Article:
Daily ETF Roundup: GLD Pops On Greek Drama, UNG Turns Sour Again

by on February 7, 2012 | ETFs Mentioned:

Stock markets ended the day in green territory as hopes for a Greek debt-deal outweighted the cloud of uncertainty hoovering over the final agreement. On Wall Street, the Dow Jones Industrial Average led the way higher, gaining 0.26% on the day, while the Nasdaq lagged behind, inching higher by just 0.07%. Gains were most abundant in the utilities sector, while the conglomerates slumped in shallow red territory as the trading session drew to a close [see Five New Features On ETFdb.com].

Optimism on the home front was bolstered by better-than-expected economic data; the latest job openings figure came in at 3.4 million, a solid increase from last month’s reading of 3.1 million. Consumer credit data also helped to restore confidence in the economic recovery; the latest report showed that U.S. consumer had increased their debt by a seasonally adjusted $19.3 billion, a slight drop-off from last month’s record $20.4 billion increase. Crude oil futures popped alongside equity markets as economic growth prospects were rekindled. Prices for the precious fossil fuel jumped over $3 on the day, finally settling just below $99 a barrel [see Energy Bull ETFdb Portfolio]. 

The State Street SPDR Gold Trust (GLD) was one of the strongest performers, gaining 1.51% on the day, bolstered by uncertainties surrounding the Greek debt-deal negotiations. After hitting an intraday low at $1,712 an ounce on Tuesday morning, gold futures climbed higher throughout the trading day, settling near the $1,750 level [see also Seven Reasons To Hate Gold As An Investment]. GLD climbed higher as Greek officials have yet to agree to the EU and IMF’s demands which require private-sector wage cuts in addition to a laundry list of other cutbacks.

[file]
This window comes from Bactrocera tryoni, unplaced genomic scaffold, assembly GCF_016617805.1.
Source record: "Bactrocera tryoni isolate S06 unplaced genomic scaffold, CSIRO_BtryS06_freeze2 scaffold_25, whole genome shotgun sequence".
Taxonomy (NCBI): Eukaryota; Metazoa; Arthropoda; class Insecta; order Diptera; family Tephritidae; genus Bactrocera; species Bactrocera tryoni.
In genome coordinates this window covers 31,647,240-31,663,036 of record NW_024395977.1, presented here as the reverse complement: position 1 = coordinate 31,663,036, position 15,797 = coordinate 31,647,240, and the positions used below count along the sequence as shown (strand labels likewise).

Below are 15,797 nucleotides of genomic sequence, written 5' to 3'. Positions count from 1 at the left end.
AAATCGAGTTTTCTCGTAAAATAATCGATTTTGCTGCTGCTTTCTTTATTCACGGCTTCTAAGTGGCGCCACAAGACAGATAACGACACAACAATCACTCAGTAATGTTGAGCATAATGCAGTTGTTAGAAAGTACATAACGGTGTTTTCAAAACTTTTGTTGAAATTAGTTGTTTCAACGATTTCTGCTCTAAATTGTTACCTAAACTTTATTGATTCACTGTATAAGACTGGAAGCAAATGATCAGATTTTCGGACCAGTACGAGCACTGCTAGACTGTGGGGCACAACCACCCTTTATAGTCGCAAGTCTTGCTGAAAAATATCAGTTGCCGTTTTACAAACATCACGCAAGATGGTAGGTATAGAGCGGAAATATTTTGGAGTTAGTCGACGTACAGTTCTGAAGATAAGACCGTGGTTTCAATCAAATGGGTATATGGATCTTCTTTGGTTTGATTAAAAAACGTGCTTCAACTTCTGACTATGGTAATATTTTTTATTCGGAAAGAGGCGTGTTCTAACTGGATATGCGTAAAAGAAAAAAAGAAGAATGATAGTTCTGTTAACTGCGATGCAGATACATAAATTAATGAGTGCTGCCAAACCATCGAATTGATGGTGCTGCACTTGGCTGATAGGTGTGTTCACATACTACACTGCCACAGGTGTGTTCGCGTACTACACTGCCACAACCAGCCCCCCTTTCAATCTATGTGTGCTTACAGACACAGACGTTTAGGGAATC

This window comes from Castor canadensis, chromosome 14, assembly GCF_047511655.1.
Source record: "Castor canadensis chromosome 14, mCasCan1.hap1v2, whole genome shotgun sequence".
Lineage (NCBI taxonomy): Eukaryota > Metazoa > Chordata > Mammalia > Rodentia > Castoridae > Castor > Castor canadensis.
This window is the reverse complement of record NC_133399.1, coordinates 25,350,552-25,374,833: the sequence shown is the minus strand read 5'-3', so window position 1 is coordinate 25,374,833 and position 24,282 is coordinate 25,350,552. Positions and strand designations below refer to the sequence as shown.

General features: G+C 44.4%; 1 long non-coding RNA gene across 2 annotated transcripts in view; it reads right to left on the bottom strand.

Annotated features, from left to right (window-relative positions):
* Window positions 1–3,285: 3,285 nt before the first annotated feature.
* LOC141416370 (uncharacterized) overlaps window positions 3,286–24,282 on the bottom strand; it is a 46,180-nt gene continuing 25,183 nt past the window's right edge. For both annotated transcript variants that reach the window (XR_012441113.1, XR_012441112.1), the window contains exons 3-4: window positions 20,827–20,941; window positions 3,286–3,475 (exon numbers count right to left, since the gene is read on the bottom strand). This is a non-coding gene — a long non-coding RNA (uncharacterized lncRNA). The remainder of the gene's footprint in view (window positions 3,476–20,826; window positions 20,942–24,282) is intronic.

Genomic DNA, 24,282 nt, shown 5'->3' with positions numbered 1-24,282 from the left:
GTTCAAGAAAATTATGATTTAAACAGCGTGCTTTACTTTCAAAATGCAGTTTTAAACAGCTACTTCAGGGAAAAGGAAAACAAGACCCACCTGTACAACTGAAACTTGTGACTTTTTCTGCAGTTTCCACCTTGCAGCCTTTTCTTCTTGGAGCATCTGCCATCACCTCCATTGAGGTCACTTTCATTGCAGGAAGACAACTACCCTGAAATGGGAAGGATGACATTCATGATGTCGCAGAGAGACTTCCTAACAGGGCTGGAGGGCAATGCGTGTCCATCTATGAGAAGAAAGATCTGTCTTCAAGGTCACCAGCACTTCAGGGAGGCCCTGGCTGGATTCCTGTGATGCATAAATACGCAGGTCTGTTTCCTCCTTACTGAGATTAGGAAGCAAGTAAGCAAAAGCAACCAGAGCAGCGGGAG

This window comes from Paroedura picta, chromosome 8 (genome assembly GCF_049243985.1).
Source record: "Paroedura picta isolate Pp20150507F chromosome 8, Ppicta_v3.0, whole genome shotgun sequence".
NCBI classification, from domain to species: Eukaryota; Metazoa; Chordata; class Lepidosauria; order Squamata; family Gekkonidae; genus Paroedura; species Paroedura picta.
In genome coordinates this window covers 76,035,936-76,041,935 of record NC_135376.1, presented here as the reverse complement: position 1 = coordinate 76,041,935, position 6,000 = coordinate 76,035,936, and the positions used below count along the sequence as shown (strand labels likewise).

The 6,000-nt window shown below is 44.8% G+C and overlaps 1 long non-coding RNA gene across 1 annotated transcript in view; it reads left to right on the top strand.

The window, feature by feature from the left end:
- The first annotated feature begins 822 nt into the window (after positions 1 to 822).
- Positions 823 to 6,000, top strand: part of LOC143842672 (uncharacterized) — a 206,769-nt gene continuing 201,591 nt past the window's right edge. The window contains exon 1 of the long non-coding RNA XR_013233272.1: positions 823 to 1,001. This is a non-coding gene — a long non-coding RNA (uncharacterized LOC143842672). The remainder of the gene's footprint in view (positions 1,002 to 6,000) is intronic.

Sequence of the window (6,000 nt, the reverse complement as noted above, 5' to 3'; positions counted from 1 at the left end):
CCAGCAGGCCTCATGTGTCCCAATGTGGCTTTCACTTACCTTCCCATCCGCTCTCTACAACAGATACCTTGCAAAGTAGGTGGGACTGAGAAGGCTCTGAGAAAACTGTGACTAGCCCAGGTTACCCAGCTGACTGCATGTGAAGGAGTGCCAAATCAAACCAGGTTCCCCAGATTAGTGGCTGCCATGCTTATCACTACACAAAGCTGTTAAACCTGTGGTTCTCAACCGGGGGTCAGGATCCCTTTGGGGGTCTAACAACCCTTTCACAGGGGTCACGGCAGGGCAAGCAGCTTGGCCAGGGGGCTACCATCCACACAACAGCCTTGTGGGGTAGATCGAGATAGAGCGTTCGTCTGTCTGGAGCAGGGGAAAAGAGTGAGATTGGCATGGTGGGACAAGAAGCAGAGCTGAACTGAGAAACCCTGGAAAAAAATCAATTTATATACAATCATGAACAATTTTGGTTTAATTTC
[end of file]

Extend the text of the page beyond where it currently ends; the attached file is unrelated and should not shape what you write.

The United States Natural Gas Fund (UNG) was one of the worst performers, shedding 3.30% on the day. Natural gas futures resumed their longer-term downtrend today, following yesterday’s rally, as record stockpiles painted a gloomy picture for prices. Although weather conditions have been cooling down a bit, the supply conditions continue to outweigh any bullish prospects for this commodity in the near-term; UNG is down 18% year-to-date [see UNG Returns]. 

As always, investors of all experience levels are advised to use stop-loss orders and practice disciplined profit taking techniques.

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Disclosure: No positions at time of writing.